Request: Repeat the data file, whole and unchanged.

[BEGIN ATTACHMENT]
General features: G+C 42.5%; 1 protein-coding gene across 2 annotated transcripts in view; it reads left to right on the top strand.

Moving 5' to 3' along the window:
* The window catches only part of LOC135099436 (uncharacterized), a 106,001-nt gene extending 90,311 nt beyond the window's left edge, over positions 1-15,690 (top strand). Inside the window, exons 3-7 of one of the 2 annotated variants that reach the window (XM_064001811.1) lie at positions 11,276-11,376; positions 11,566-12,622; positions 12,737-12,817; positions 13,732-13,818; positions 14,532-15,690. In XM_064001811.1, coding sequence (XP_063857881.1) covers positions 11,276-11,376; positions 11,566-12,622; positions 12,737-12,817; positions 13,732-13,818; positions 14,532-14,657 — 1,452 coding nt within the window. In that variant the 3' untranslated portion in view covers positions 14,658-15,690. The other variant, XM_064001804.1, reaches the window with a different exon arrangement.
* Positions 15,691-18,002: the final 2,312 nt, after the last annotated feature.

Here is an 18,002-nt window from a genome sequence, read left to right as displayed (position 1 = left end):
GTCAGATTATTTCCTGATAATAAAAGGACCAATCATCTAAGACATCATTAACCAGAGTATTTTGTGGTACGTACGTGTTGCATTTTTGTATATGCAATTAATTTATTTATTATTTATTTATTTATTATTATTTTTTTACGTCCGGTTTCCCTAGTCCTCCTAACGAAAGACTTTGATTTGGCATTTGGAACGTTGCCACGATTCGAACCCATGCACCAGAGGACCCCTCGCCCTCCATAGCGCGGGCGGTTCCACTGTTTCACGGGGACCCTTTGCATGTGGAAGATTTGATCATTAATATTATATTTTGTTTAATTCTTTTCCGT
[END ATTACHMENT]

General features: G+C 42.5%; 1 protein-coding gene across 2 annotated transcripts in view; it reads left to right on the top strand.

Moving 5' to 3' along the window:
* The window catches only part of LOC135099436 (uncharacterized), a 106,001-nt gene extending 90,311 nt beyond the window's left edge, over positions 1-15,690 (top strand). Inside the window, exons 3-7 of one of the 2 annotated variants that reach the window (XM_064001811.1) lie at positions 11,276-11,376; positions 11,566-12,622; positions 12,737-12,817; positions 13,732-13,818; positions 14,532-15,690. In XM_064001811.1, coding sequence (XP_063857881.1) covers positions 11,276-11,376; positions 11,566-12,622; positions 12,737-12,817; positions 13,732-13,818; positions 14,532-14,657 — 1,452 coding nt within the window. In that variant the 3' untranslated portion in view covers positions 14,658-15,690. The other variant, XM_064001804.1, reaches the window with a different exon arrangement.
* Positions 15,691-18,002: the final 2,312 nt, after the last annotated feature.

Here is an 18,002-nt window from a genome sequence, read left to right as displayed (position 1 = left end):
GTCAGATTATTTCCTGATAATAAAAGGACCAATCATCTAAGACATCATTAACCAGAGTATTTTGTGGTACGTACGTGTTGCATTTTTGTATATGCAATTAATTTATTTATTATTTATTTATTTATTATTATTTTTTTACGTCCGGTTTCCCTAGTCCTCCTAACGAAAGACTTTGATTTGGCATTTGGAACGTTGCCACGATTCGAACCCATGCACCAGAGGACCCCTCGCCCTCCATAGCGCGGGCGGTTCCACTGTTTCACGGGGACCCTTTGCATGTGGAAGATTTGATCATTAATATTATATTTTGTTTAATTCTTTTCCGT